Scots law, long distinct from the Anglo-Norman legal tradition, would outpace it on human-rights protections, too. The Scottish constitution would explicitly forbid discrimination on the basis of age, disability, gender reassignment, marriage or civil partnership, pregnancy or maternity, race, religion or belief, sex, and/or sexual orientation. To safeguard these rights, the constitution would also enshrine total judicial independence. With few exceptions, U.K. courts cannot strike down laws passed by Parliament.
In some areas of governance, the Scottish constitution would also break new ground. Revenue from the North Sea oil fields would be crucial to Scotland's post-independence economy, but Section 32 of its draft constitution would also prioritize environmental protection:
(1) Every person is entitled to live in a healthy environment.
(2) Accordingly, and in recognition of the importance of the environment to the people of Scotland, the Scottish Government and public authorities must, in carrying out their functions, seek to protect and enhance the quality of the environment.
(3) In particular, they must seek to promote—
(a) the conservation of biodiversity,
(b) measures to tackle climate change.
The Scots would follow Ecuador, the Dominican Republic, and Tunisia in adding the fight against climate change to their nation's supreme law. Another section requires the "safe and expeditious" removal of all nuclear weapons from Scottish territory, imperiling Britain's nuclear deterrent.
The draft constitution suggests important differences in Scottish and British political philosophy. Since a Scottish devolution referendum narrowly failed in 1979—largely because of low voter turnout—the British welfare state has been gradually curtailed, first by Margaret Thatcher's Conservative governments and then by Tony Blair's "New Labour" governments. By contrast, 'Yes' supporters frequently cite Scandinavian social democracies like Norway, which leveraged its oil resources into a vast sovereign-wealth fund and robust welfare state, as models for independent Scotland to follow.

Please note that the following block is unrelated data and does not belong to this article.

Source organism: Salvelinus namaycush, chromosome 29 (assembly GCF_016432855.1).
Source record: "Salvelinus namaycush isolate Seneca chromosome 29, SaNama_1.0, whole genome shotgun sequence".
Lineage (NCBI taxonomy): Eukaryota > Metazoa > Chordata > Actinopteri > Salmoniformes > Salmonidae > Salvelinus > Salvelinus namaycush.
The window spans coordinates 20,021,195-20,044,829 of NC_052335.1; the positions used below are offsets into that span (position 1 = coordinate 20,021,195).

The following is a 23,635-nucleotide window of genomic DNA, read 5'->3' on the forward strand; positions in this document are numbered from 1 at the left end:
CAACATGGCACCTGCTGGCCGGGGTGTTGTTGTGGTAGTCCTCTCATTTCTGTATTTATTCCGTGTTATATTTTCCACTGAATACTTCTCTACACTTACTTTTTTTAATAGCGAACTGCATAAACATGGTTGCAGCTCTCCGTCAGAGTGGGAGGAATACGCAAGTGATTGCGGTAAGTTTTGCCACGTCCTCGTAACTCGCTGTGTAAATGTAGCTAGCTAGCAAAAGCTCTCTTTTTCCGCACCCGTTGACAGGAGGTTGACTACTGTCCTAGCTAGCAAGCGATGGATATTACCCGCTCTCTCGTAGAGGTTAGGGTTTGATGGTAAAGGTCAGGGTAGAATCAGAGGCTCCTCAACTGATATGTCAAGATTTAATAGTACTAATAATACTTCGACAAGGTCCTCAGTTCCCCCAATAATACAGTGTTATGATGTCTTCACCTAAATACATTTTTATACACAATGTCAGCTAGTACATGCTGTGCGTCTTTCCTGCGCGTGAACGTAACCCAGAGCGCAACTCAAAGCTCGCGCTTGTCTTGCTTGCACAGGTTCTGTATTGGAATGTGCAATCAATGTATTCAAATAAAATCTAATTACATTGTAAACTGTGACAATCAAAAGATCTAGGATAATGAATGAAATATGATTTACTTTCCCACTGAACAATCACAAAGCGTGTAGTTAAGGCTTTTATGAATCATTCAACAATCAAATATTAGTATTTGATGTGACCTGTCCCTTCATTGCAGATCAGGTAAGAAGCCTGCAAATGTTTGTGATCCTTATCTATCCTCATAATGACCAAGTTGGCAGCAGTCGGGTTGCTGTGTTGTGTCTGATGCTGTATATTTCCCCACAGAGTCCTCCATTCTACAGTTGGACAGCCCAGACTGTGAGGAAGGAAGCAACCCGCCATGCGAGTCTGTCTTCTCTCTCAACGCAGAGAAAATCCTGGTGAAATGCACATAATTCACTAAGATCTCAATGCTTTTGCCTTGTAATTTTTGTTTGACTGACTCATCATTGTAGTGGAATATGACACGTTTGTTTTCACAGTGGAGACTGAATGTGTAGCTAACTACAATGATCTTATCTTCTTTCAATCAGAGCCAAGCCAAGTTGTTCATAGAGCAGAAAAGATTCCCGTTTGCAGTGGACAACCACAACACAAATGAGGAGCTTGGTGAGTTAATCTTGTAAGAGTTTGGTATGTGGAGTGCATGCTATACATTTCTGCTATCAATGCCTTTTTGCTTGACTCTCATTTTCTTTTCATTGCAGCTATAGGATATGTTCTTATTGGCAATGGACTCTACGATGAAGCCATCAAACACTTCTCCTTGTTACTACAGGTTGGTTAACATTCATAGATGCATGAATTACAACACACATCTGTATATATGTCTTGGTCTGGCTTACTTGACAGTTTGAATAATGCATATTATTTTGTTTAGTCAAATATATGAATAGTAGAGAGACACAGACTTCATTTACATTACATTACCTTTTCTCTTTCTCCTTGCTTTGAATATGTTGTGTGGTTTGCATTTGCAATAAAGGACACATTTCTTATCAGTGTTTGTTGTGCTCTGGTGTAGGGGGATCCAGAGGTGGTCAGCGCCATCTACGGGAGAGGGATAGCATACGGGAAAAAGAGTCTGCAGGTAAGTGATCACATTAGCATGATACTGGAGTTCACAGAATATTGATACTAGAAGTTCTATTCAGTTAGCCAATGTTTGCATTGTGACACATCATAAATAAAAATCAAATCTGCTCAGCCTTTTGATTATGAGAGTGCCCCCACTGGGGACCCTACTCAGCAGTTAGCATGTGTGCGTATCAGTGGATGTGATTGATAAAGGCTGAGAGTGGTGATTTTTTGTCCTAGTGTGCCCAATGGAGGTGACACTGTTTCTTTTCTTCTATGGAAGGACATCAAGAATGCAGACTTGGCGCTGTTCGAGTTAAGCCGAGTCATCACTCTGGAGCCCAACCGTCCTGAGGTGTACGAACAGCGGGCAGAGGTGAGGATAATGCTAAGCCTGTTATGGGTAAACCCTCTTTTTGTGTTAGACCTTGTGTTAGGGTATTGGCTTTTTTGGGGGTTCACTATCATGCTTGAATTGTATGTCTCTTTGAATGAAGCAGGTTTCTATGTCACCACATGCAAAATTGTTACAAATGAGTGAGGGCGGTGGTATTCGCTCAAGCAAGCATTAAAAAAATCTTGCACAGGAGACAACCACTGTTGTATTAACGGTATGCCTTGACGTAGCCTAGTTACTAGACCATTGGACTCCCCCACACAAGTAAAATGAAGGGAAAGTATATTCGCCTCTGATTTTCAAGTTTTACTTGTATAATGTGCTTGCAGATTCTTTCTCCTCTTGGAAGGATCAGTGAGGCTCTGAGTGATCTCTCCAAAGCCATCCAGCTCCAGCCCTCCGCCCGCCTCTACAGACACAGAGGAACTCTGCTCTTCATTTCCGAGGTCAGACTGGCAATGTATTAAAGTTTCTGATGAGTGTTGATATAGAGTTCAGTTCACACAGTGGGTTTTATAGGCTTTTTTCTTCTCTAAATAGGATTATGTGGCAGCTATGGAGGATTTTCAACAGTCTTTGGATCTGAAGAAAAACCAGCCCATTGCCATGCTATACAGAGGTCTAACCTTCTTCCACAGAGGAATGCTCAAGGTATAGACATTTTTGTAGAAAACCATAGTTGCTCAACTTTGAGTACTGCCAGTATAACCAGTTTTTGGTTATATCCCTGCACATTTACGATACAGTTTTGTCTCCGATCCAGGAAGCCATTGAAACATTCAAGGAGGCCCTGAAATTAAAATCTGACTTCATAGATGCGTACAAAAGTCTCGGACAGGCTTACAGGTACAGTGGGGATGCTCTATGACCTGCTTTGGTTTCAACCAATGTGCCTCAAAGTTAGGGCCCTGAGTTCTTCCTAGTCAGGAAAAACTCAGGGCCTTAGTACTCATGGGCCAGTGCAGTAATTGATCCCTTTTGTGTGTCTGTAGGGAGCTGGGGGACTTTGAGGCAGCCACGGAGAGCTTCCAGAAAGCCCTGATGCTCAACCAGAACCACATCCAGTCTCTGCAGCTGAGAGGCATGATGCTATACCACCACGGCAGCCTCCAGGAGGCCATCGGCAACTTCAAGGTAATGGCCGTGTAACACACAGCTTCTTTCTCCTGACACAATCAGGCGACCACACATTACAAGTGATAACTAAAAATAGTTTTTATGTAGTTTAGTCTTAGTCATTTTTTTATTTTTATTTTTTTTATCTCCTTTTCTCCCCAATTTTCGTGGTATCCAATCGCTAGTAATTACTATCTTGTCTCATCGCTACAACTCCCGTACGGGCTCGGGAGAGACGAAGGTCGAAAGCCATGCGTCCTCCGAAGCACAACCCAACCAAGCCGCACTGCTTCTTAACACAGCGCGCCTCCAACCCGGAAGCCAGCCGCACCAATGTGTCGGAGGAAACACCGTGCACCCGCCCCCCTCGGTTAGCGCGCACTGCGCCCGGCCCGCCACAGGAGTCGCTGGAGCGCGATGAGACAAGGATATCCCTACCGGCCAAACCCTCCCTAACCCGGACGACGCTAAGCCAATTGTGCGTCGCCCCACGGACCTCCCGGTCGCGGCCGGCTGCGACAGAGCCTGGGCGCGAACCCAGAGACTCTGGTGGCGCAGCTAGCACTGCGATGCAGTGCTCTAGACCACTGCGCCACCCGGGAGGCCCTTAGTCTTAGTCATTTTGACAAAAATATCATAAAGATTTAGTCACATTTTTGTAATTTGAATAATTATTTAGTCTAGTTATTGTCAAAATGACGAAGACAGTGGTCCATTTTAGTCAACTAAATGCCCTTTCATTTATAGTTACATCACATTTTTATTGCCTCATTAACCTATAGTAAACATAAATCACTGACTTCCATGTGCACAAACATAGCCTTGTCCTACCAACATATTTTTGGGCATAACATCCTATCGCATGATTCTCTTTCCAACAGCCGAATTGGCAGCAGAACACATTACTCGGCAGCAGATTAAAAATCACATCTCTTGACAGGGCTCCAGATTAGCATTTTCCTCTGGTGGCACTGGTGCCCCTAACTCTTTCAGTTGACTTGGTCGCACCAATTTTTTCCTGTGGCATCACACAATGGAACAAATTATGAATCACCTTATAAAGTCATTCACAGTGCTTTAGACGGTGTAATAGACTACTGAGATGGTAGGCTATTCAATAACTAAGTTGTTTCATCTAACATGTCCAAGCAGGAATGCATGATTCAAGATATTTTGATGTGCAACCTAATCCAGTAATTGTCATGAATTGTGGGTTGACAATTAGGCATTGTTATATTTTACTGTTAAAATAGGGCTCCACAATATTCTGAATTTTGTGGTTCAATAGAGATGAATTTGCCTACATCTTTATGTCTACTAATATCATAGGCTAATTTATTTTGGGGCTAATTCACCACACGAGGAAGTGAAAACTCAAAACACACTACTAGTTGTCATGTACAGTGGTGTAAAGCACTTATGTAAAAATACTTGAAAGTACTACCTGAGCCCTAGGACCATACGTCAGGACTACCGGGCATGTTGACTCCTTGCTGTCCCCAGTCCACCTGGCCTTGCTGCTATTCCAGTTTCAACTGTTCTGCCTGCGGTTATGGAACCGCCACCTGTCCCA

So what can Westminster promise to both save the Union and make it more democratic? One option would be full federalism. When a similar debate raged in 1912 over Ireland's constitutional status and the possibility of independence there, then-MP Winston Churchill proposed a dramatic reform scheme called "Home Rule All Around." Under his proposal, the U.K. would have created 10 regional parliaments to add another level of governance and representation. Three would go to Ireland, Scotland, and Wales to satisfy their desires for home rule. The remaining seven parliaments would go to regions of England, the largest and most populous part of the United Kingdom.
His logic was clear. "The United States has a great many Parliaments," Churchill told a crowd of his constituents in 1912. "Germany has separate kingdoms and principalities with armies woven into a strong federation; and Canada, South Africa, and Australia have found the federal system the only way to reconcile the general interests of the Commonwealth with the special development of each part of it." The United Kingdom is already a multinational country, he reasoned. Why not govern it like one?